Aging baby boomers are a giant target for scammers. A report issued last year from a federal agency, the Consumer Financial Protection Bureau highlighted the growth in banks and brokerage firms that reported suspicious activity in elderly clients’ accounts. The monthly filing of suspicious activity reports tied to elder financial exploitation increased four times from 2013 through 2017, according to a recent article from the Rome-News Tribune titled “Financial abuse steals billions from seniors each year.”
When the victim knew the other person, a family member or an acquaintance, the average loss was around $50,000. When the victim did not have a personal relationship with their scammer, the average loss was around $17,000. See this recent blog for more background. https://www.galliganmanning.com/elder-financial-abuse-is-increasing/
What can you do to protect yourself, now and in the future, from becoming a victim? There are many ways to build a defense that will make it less likely that you or a loved one will become a victim of these scams.
First, don’t put off taking steps to protect yourself, while you are relatively young. Putting safeguards into place now can make you less vulnerable in the future. If you are suffer bad health and lack of capacity later, it may be too late.
Create a durable power of attorney as part of your estate plan. The power of attorney names a trusted person you name as your legal representative or agent, who can manage your financial affairs if need be. You should also consider using a trust which owns assets during your lifetime. While it is true that family members are often the ones who commit financial elder abuse, you’ll need to put your trust in someone. Usually this is an adult child or a relative. You may also consider a bank as a trustee. They will charge for their services, but their professionalism makes a bank an excellent choice.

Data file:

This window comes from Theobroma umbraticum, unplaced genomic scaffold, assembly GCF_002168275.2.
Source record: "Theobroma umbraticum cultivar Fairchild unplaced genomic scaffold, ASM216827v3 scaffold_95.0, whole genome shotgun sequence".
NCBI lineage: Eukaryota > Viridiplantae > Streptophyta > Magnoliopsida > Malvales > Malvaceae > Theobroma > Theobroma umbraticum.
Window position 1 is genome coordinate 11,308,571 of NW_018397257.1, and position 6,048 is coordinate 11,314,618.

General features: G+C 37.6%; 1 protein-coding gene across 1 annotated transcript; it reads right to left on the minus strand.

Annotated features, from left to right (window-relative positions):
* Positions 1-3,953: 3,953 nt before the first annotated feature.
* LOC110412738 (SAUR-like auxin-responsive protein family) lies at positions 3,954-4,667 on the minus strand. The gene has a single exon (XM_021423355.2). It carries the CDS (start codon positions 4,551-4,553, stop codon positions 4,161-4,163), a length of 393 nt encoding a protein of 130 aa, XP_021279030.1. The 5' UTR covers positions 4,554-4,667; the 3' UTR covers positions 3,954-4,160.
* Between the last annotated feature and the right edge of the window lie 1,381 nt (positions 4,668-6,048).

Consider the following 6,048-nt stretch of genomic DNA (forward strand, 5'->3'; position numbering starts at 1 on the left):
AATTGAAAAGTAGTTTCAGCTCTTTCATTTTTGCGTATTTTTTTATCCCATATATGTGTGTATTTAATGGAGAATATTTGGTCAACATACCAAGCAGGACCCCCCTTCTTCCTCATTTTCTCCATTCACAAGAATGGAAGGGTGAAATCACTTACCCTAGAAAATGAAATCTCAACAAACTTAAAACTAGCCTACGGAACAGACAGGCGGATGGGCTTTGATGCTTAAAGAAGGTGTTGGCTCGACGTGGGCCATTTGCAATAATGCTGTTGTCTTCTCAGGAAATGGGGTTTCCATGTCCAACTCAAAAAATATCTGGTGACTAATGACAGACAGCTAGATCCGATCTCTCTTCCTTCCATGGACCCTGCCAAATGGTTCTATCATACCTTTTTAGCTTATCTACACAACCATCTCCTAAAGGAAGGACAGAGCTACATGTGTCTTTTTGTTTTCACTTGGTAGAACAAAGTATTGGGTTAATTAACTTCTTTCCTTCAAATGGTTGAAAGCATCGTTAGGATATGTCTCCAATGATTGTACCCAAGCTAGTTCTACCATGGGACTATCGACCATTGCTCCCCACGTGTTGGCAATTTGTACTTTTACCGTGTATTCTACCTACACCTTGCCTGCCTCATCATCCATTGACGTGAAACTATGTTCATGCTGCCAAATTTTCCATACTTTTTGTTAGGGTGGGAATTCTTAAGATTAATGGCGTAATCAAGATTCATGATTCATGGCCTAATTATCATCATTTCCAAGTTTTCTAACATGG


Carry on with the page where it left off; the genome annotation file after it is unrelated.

It may also help to bring your agent, trustee and other loved ones into the discussion about assisting with your finances well before incapacity and be open with them about what you want your fiduciaries to do. Of course, many people are hesitant to discuss finances openly, but as Justice Brandeis remarked over a hundred years ago, “Sunshine is said to be the best of disinfectants.” Having multiple people aware of what is happening and what your fiduciaries are doing may prevent one bad actor from attempting or getting away with elder abuse.
Consider the guaranteed income approach to retirement planning. Figuring out how to generate a steady stream of income as you face the cognitive declines that occur in later years might be a challenge. Planning for this in advance will be better. Social Security is one of the most valuable sources of guaranteed income. If you will receive a pension, try not to do a lump sum payout with the intent to invest the money on your own. That lump sum makes you a rich target for scammers.
Consider rolling over 401(k) accounts into Roth accounts, or simply into one account. If you have one or more workplace retirement plans, consolidating them will make it easier for you or your representative to manage investments and required minimum distributions.
Make sure that you have an estate plan in place, or that your estate plan is current. Over time, families grow and change, financial situations change and the intentions you had ten, twenty or even thirty years ago, may not be the same as they are today. An experienced estate planning attorney can ensure that your wishes today are followed, through the use of a will, trust and other estate planning strategies.
Resource: Rome News-Tribune (April 27, 2020) “Financial abuse steals billions from seniors each year.”